Copenhagen, Denmark

ESTRO 2022

Session Item

Poster (digital)
Radiosurgery with Cyberknife® for arteriovenous malformations: technical and dosimetrical analysis
Esmeralda Scipilliti, Italy


Radiosurgery with Cyberknife® for arteriovenous malformations: technical and dosimetrical analysis

Esmeralda Scipilliti1, Valentina Borzillo1, Rossella Di Franco1, Federica Savino2, Giuseppe Leone3, Mario Muto3, Paolo Muto4

1Istituto Nazionale Tumori IRCSS Fondazione G. Pascale, Radiation Oncology Unit, Napoli, Italy; 2LB Servizi per le aziende SRL, Medical physics, Roma, Italy; 3A.O.R.N. Cardarelli, Department of Neuroradiology, Napoli, Italy; 4Istituto Nazionale Tumori Fondazione G. Pascale, Radiation Oncology Unit, Napoli, Italy

Show Affiliations
Purpose or Objective

Radiosurgery (SRS) obtain a successful obliteration of arteriovenous malformations (AVMs). Radiation injury to the vascular endothelium induced the proliferation of smooth-muscle cells and the elaboration of extracellular collagen, which leads to progressive stenosis and obliteration of the AVM nidus thereby eliminating the risk of hemorrhage. The advantages of SRS, compared to microsurgical and endovascular treatments, are that it is noninvasive, has minimal risk of acute complications, and is performed as an outpatient procedure. The primary disadvantage of SRS is that cure is not immediate; thrombosis of the lesion is achieved in most cases, but it does not occur until 2-3 years after treatment. SRS has been shown to be less effective for lesions over 10 cc in volume. Aim of the study is to describe a monoistitutional series of AVMs pts treated with CyberKnife® system (CK) in collaboration with dedicated neuroradiologist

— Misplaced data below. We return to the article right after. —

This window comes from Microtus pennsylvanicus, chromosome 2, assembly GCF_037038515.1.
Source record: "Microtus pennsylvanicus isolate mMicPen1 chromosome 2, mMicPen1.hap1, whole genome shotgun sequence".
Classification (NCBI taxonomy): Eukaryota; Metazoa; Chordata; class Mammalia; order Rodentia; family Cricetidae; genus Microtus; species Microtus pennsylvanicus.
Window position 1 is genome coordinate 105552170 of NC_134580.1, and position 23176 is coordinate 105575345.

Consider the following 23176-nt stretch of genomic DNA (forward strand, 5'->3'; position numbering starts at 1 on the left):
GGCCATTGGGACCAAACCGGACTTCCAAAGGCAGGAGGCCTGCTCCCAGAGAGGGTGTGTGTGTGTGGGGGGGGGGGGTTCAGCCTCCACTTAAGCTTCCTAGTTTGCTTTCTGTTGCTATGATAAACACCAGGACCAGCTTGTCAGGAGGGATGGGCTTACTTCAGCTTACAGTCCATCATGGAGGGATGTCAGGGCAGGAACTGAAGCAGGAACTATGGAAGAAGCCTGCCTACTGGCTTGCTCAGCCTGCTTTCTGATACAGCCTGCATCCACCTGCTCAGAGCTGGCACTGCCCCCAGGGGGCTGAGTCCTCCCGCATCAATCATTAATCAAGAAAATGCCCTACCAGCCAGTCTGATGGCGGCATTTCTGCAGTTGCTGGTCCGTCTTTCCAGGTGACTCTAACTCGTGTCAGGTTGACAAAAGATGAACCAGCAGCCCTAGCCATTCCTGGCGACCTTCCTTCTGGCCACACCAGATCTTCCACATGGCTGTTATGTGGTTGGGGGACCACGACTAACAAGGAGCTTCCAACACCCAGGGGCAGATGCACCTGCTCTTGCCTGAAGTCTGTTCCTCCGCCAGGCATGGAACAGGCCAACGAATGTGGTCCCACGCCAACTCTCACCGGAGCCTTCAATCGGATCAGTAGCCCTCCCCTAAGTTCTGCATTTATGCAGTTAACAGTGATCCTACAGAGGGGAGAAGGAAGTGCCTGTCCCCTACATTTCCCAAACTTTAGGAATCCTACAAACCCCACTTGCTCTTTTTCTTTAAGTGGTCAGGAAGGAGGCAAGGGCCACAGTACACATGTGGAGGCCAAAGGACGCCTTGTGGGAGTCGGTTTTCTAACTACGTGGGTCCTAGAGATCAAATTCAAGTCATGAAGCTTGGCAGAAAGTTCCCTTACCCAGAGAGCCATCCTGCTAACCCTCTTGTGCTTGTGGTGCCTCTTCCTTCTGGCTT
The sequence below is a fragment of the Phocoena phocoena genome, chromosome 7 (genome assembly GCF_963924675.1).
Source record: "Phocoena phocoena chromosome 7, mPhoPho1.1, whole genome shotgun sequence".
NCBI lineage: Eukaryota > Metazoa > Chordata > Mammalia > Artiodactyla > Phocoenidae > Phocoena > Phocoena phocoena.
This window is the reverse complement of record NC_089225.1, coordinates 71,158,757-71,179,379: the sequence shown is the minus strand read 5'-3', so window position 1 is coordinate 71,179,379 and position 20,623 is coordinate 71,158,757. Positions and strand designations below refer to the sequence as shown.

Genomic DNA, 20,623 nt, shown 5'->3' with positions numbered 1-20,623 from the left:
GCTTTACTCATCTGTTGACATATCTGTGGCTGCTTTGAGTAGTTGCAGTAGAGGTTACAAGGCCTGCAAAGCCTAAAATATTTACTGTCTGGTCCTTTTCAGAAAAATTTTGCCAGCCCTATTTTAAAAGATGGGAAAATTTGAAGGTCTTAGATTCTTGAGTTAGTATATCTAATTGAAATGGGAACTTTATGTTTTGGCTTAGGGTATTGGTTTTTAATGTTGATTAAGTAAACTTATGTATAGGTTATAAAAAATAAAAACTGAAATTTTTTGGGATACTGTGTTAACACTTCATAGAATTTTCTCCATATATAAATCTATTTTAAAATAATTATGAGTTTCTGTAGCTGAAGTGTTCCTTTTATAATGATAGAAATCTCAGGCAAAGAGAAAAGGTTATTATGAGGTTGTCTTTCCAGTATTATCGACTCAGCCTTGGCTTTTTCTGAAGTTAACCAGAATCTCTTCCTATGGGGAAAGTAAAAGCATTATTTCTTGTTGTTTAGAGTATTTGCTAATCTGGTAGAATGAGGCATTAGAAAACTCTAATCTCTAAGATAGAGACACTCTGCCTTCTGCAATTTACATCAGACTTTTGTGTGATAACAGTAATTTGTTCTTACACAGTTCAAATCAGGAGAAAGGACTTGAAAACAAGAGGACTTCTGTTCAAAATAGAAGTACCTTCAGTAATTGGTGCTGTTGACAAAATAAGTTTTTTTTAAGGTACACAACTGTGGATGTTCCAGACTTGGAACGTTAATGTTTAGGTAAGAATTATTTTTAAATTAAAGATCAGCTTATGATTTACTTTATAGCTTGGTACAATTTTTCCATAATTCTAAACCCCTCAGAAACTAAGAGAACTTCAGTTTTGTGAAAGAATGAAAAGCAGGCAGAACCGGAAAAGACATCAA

Material and Methods

All pts performed angiography, CT-angio and MR-angio and were evaluated by an expert neuroradiologist before CK treatment. All imaging data were accurately co-registered in the CK-TPS and used for target contouring delineation. The delineation of AVM targets was as follows: AVM with prior embolization targets included nidus, embolization areas and some small draining veins; for pts without embolization, the target was nidus. All pts received a single fraction of radiation. The PTV was equal to GTV. Follow-up was performed with MR-angio after 2-3 months and angiography 1 year after the treatment


From Dec 2017 to May 2021, 9 pts (4m, 5f), mean age 42 (18-56) with AVMs were treated with CK. AVMs were located within cerebellum (3), temporal lobe (3), parietal lobe (2) and frontal lobe (1). 6 pts had previously undergone endovascular embolization. Median GTV was 3,65 cc (0,09-11,99) and median marginal dose was 19 Gy (18-21) with median isodose prescription of 80% (74-85). PTV median coverage was 99,76% (97,54-100) with median PTV CI of 1,6 (1,16-2,14). 6 pts completed the RT course, 1 pt had asymptomatic brain radionecrosis 19 months after the RT, 5 pts had > 1-year angiographic follow-up: 4 had stable disease and 1 AVM obliteration


A specialized team approach is necessary for CK treatment of AVMs, including an SRS expert radiation oncologist and medical physicist, and an interventional neuroradiologist. CK is safe and effective for AVMs treatment, but long-term data are needed